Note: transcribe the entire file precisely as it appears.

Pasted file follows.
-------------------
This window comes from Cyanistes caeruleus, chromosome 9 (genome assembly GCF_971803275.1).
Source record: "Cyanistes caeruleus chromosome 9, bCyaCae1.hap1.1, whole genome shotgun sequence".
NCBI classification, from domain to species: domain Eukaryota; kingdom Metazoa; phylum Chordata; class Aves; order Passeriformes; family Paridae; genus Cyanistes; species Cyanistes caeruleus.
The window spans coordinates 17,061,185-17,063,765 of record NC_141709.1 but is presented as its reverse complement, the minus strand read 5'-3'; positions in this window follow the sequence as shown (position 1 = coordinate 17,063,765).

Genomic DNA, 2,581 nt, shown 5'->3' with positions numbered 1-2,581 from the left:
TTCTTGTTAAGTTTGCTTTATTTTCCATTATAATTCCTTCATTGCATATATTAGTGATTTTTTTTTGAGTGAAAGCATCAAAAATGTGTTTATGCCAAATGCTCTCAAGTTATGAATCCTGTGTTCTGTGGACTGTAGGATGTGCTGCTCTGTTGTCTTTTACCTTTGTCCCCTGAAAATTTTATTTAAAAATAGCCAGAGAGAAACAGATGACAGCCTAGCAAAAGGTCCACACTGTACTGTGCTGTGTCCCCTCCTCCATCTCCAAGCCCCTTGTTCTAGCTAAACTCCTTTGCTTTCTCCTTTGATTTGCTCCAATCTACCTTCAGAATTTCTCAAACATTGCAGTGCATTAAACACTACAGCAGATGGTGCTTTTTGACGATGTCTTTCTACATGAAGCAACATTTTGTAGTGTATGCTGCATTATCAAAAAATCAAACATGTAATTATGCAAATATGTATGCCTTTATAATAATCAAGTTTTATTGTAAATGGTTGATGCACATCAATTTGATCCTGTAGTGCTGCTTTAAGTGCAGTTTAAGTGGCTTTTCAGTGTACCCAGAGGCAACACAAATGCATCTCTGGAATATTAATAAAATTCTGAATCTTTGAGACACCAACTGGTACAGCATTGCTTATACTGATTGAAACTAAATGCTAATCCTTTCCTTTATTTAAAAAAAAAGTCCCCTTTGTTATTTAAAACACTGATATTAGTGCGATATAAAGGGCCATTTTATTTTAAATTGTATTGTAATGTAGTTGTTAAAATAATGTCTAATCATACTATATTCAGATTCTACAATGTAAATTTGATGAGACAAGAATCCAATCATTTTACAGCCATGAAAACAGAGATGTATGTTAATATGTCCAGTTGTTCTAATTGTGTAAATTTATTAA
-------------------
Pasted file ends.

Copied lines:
This window comes from Cyanistes caeruleus, chromosome 9 (genome assembly GCF_971803275.1).
Source record: "Cyanistes caeruleus chromosome 9, bCyaCae1.hap1.1, whole genome shotgun sequence".
NCBI classification, from domain to species: domain Eukaryota; kingdom Metazoa; phylum Chordata; class Aves; order Passeriformes; family Paridae; genus Cyanistes; species Cyanistes caeruleus.
The window spans coordinates 17,061,185-17,063,765 of record NC_141709.1 but is presented as its reverse complement, the minus strand read 5'-3'; positions in this window follow the sequence as shown (position 1 = coordinate 17,063,765).

Genomic DNA, 2,581 nt, shown 5'->3' with positions numbered 1-2,581 from the left:
TTCTTGTTAAGTTTGCTTTATTTTCCATTATAATTCCTTCATTGCATATATTAGTGATTTTTTTTTGAGTGAAAGCATCAAAAATGTGTTTATGCCAAATGCTCTCAAGTTATGAATCCTGTGTTCTGTGGACTGTAGGATGTGCTGCTCTGTTGTCTTTTACCTTTGTCCCCTGAAAATTTTATTTAAAAATAGCCAGAGAGAAACAGATGACAGCCTAGCAAAAGGTCCACACTGTACTGTGCTGTGTCCCCTCCTCCATCTCCAAGCCCCTTGTTCTAGCTAAACTCCTTTGCTTTCTCCTTTGATTTGCTCCAATCTACCTTCAGAATTTCTCAAACATTGCAGTGCATTAAACACTACAGCAGATGGTGCTTTTTGACGATGTCTTTCTACATGAAGCAACATTTTGTAGTGTATGCTGCATTATCAAAAAATCAAACATGTAATTATGCAAATATGTATGCCTTTATAATAATCAAGTTTTATTGTAAATGGTTGATGCACATCAATTTGATCCTGTAGTGCTGCTTTAAGTGCAGTTTAAGTGGCTTTTCAGTGTACCCAGAGGCAACACAAATGCATCTCTGGAATATTAATAAAATTCTGAATCTTTGAGACACCAACTGGTACAGCATTGCTTATACTGATTGAAACTAAATGCTAATCCTTTCCTTTATTTAAAAAAAAAGTCCCCTTTGTTATTTAAAACACTGATATTAGTGCGATATAAAGGGCCATTTTATTTTAAATTGTATTGTAATGTAGTTGTTAAAATAATGTCTAATCATACTATATTCAGATTCTACAATGTAAATTTGATGAGACAAGAATCCAATCATTTTACAGCCATGAAAACAGAGATGTATGTTAATATGTCCAGTTGTTCTAATTGTGTAAATTTATTAA